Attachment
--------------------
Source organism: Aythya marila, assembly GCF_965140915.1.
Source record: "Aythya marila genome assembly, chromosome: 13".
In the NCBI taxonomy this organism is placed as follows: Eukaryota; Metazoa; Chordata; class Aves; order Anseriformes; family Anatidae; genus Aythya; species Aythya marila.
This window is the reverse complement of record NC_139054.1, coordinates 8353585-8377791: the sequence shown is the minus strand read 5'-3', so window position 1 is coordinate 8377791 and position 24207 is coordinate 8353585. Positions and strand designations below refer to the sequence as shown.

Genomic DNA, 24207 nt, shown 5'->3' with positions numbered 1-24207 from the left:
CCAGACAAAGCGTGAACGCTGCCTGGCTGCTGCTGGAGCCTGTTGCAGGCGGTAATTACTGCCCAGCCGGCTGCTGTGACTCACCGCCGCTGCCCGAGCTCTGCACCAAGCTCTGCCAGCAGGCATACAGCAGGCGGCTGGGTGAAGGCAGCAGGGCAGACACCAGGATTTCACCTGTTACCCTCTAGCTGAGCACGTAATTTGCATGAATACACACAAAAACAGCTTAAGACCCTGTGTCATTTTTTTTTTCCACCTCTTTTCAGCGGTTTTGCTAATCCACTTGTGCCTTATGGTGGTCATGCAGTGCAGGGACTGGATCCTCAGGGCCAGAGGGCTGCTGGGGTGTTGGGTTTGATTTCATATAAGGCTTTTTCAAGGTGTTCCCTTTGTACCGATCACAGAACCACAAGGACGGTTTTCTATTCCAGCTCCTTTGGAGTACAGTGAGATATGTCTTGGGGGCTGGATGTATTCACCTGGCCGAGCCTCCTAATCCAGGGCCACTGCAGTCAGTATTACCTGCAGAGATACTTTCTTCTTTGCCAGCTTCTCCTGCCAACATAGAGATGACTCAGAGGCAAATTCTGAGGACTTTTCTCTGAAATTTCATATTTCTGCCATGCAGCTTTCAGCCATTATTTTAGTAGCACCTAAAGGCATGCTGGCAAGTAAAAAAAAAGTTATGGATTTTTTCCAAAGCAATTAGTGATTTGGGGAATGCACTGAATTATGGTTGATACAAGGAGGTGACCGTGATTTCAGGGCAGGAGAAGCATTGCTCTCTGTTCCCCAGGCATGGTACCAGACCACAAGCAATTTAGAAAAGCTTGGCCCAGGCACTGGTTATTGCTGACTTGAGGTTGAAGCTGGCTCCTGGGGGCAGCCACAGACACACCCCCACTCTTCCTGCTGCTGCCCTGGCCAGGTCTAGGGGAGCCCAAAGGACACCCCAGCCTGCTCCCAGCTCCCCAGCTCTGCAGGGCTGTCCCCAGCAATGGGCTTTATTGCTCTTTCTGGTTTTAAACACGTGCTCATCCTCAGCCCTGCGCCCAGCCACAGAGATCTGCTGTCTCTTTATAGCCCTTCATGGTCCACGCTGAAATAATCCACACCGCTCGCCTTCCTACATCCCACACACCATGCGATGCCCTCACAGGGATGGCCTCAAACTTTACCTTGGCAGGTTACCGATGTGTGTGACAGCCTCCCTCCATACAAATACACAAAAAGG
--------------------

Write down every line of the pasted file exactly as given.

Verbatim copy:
Source organism: Aythya marila, assembly GCF_965140915.1.
Source record: "Aythya marila genome assembly, chromosome: 13".
In the NCBI taxonomy this organism is placed as follows: Eukaryota; Metazoa; Chordata; class Aves; order Anseriformes; family Anatidae; genus Aythya; species Aythya marila.
This window is the reverse complement of record NC_139054.1, coordinates 8353585-8377791: the sequence shown is the minus strand read 5'-3', so window position 1 is coordinate 8377791 and position 24207 is coordinate 8353585. Positions and strand designations below refer to the sequence as shown.

Genomic DNA, 24207 nt, shown 5'->3' with positions numbered 1-24207 from the left:
CCAGACAAAGCGTGAACGCTGCCTGGCTGCTGCTGGAGCCTGTTGCAGGCGGTAATTACTGCCCAGCCGGCTGCTGTGACTCACCGCCGCTGCCCGAGCTCTGCACCAAGCTCTGCCAGCAGGCATACAGCAGGCGGCTGGGTGAAGGCAGCAGGGCAGACACCAGGATTTCACCTGTTACCCTCTAGCTGAGCACGTAATTTGCATGAATACACACAAAAACAGCTTAAGACCCTGTGTCATTTTTTTTTTCCACCTCTTTTCAGCGGTTTTGCTAATCCACTTGTGCCTTATGGTGGTCATGCAGTGCAGGGACTGGATCCTCAGGGCCAGAGGGCTGCTGGGGTGTTGGGTTTGATTTCATATAAGGCTTTTTCAAGGTGTTCCCTTTGTACCGATCACAGAACCACAAGGACGGTTTTCTATTCCAGCTCCTTTGGAGTACAGTGAGATATGTCTTGGGGGCTGGATGTATTCACCTGGCCGAGCCTCCTAATCCAGGGCCACTGCAGTCAGTATTACCTGCAGAGATACTTTCTTCTTTGCCAGCTTCTCCTGCCAACATAGAGATGACTCAGAGGCAAATTCTGAGGACTTTTCTCTGAAATTTCATATTTCTGCCATGCAGCTTTCAGCCATTATTTTAGTAGCACCTAAAGGCATGCTGGCAAGTAAAAAAAAAGTTATGGATTTTTTCCAAAGCAATTAGTGATTTGGGGAATGCACTGAATTATGGTTGATACAAGGAGGTGACCGTGATTTCAGGGCAGGAGAAGCATTGCTCTCTGTTCCCCAGGCATGGTACCAGACCACAAGCAATTTAGAAAAGCTTGGCCCAGGCACTGGTTATTGCTGACTTGAGGTTGAAGCTGGCTCCTGGGGGCAGCCACAGACACACCCCCACTCTTCCTGCTGCTGCCCTGGCCAGGTCTAGGGGAGCCCAAAGGACACCCCAGCCTGCTCCCAGCTCCCCAGCTCTGCAGGGCTGTCCCCAGCAATGGGCTTTATTGCTCTTTCTGGTTTTAAACACGTGCTCATCCTCAGCCCTGCGCCCAGCCACAGAGATCTGCTGTCTCTTTATAGCCCTTCATGGTCCACGCTGAAATAATCCACACCGCTCGCCTTCCTACATCCCACACACCATGCGATGCCCTCACAGGGATGGCCTCAAACTTTACCTTGGCAGGTTACCGATGTGTGTGACAGCCTCCCTCCATACAAATACACAAAAAGG